Preview: Shark

James Woods and Jeri Ryan in Shark

In the US: Thursday, 10 pm, CBS. Begins in the fall.

In the UK: Acquired by Five, with UKTV picking up basic pay rights

Opening summary

There’s nothing quite like a successful show on another network to make US television execs wonder how exactly they can have some of that ratings goodness, too.

Look at House. It was a surprise success for Fox that took everyone by surprise. CBS seems to have taken one look at it and said to themselves, “Hey, we should do a show like that, except not about doctors or else we’ll get our asses sued.”

As ever, though, the carbon copy is always a pale imitation of the original.

Case for the defence

The ever fabulous James Woods plays Sebastian “Shark” Stark, a scarily clever and skilled attorney who, much like Matlock, has never lost a case. Unlike Ben Matlock, however, Stark is a defence attorney with a client roster of the pure evil. No matter how nasty and obviously guilty they are, Stark always finds a way to prove them innocent.

As a result, he’s a rich man. He’s got a stonkingly big house, a courtroom in his basement tiled with slate from the Supreme Court and big alimony cheques to pay to his expensive ex-wife. Life is good for the Shark.

That is, until the day Stark has an unpleasant epiphany. A wife-beating, wife-murdering client walks away scot-free, thanks to Stark’s “reasonable doubt” defence. Six days later, the client kills his girlfriend, a friend of Stark’s.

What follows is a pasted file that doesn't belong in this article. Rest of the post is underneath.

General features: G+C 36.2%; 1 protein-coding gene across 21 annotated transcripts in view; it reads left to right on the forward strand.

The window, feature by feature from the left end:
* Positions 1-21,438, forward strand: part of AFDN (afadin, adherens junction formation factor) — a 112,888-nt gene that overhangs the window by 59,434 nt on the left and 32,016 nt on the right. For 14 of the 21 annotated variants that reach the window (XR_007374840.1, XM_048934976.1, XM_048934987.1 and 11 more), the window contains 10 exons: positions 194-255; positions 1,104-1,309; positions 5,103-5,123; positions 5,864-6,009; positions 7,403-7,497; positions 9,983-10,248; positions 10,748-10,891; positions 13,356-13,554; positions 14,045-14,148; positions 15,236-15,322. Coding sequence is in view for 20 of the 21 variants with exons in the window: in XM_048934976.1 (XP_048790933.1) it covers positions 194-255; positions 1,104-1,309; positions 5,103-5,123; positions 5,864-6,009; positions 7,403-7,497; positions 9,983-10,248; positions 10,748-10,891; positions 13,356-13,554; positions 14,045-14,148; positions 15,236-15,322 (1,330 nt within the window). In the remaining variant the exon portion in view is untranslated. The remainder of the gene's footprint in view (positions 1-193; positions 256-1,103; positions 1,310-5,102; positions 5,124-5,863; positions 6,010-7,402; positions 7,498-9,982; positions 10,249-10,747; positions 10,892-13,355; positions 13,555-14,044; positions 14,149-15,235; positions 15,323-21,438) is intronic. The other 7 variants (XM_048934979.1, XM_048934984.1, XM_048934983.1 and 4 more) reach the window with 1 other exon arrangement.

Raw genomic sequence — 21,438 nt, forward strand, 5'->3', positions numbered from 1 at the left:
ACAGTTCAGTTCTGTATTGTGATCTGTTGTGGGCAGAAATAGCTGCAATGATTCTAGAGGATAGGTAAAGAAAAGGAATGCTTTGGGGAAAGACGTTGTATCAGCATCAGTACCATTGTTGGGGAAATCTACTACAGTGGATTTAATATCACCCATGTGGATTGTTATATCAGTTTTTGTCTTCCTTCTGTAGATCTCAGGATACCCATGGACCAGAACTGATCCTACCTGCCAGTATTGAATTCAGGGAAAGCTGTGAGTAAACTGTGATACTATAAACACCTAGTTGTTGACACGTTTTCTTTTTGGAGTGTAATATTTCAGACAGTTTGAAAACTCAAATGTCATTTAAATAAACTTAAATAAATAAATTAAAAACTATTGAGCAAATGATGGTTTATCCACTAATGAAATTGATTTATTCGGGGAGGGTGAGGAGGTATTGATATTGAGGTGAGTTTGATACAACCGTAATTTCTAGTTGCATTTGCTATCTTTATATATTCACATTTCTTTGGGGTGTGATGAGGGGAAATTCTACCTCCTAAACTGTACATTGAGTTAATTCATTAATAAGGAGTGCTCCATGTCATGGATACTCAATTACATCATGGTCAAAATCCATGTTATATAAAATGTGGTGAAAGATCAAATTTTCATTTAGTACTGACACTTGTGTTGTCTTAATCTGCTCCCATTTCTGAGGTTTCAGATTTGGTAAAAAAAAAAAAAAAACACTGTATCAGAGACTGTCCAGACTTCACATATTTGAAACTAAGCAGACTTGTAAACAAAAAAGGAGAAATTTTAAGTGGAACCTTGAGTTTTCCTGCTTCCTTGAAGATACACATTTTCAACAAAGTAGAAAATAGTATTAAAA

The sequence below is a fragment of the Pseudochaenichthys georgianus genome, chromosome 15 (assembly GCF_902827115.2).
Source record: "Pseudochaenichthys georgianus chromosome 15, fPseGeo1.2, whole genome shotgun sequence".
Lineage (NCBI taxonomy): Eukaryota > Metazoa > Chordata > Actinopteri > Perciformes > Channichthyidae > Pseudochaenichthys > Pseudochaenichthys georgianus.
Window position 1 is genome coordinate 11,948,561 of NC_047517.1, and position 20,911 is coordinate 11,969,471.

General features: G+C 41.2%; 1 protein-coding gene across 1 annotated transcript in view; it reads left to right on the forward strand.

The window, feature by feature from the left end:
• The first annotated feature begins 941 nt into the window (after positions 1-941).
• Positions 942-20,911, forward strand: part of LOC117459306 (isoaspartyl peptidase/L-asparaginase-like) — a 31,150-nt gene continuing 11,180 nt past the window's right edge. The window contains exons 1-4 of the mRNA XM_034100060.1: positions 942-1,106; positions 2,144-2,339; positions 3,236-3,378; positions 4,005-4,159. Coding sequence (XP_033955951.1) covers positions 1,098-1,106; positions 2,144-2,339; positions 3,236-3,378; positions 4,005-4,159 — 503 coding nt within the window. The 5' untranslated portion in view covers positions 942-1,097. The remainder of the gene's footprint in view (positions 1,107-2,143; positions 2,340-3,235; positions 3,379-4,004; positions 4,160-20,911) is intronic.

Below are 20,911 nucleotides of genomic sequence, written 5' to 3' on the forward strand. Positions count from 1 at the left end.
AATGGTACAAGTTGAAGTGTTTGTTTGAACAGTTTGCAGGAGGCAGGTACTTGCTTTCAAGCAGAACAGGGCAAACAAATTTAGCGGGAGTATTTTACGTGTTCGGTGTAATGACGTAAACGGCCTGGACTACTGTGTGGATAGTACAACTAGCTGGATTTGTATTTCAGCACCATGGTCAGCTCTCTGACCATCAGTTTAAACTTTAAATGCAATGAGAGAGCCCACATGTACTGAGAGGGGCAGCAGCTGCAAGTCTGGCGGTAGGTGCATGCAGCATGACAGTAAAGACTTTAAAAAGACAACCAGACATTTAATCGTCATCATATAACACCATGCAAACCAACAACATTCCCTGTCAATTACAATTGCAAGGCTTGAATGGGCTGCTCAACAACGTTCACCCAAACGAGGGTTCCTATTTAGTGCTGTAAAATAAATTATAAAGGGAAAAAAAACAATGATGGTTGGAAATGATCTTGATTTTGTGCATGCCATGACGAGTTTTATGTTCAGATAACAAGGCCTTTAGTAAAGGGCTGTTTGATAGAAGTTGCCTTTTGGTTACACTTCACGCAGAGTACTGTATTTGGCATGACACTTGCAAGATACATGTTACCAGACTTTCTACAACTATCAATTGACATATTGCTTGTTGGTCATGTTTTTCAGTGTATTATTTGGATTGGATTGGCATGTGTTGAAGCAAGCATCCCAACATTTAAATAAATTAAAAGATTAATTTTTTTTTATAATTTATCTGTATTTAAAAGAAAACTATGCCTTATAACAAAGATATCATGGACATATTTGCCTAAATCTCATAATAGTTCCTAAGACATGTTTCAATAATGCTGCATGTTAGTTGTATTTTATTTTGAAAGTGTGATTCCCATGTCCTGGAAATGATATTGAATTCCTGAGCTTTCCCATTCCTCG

For once, Stark blames himself and realises that perhaps legal work should be more than just fun and mind games. He mopes around for a month, with occasional visits from his 16-year-old daughter to cheer him up.

That particular depression ends when the mayor of LA hauls him in. He’s noticed that as Stark has always told him, the LA DA’s office sucks at prosecuting. He’d like Stark to head up a new team that will get the criminals behind bars where they belong.

And Stark accepts.

Case for the prosecution

Unfortunately, all those acquittals that Stark arranged have left a nasty taste in the DA (Jeri Ryan)’s mouth. A confirmed Stark-hater, she consigns him to the worst office, with the worst cases and the worst lawyers on her team.

It’s up to Stark to use the few resources he has in conjunction with all those skills of darkness that he honed while batting for the other team to ensure that even the unwinnable can be won.

The first case: a pop starlet who’s accused of murdering a man she claims tried to rape her. It’s entirely obvious what actually happened (bar the details, which make no sense when they finally do arrive), so Woods has to spend half an hour trying to avoid the impending conclusion, mainly by insulting his new legal team. And because it’s tele law, the guilty party confesses while on the witness stand, rather than clamming up and refusing to say another word once the game’s up.

In other words, no real surprises to be found anywhere in Shark.

Final summation